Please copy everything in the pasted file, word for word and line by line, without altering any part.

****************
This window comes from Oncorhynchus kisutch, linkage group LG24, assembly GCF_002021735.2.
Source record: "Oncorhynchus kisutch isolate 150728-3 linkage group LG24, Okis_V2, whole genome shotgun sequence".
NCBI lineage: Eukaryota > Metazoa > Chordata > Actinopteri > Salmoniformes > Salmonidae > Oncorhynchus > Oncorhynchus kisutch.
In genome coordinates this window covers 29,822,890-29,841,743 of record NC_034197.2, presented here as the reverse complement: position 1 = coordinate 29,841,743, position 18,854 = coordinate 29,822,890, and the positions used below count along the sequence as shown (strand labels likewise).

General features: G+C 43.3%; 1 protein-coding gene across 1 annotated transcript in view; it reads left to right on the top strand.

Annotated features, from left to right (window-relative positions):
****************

This window comes from Oncorhynchus kisutch, linkage group LG24, assembly GCF_002021735.2.
Source record: "Oncorhynchus kisutch isolate 150728-3 linkage group LG24, Okis_V2, whole genome shotgun sequence".
NCBI lineage: Eukaryota > Metazoa > Chordata > Actinopteri > Salmoniformes > Salmonidae > Oncorhynchus > Oncorhynchus kisutch.
In genome coordinates this window covers 29,822,890-29,841,743 of record NC_034197.2, presented here as the reverse complement: position 1 = coordinate 29,841,743, position 18,854 = coordinate 29,822,890, and the positions used below count along the sequence as shown (strand labels likewise).

General features: G+C 43.3%; 1 protein-coding gene across 1 annotated transcript in view; it reads left to right on the top strand.

Annotated features, from left to right (window-relative positions):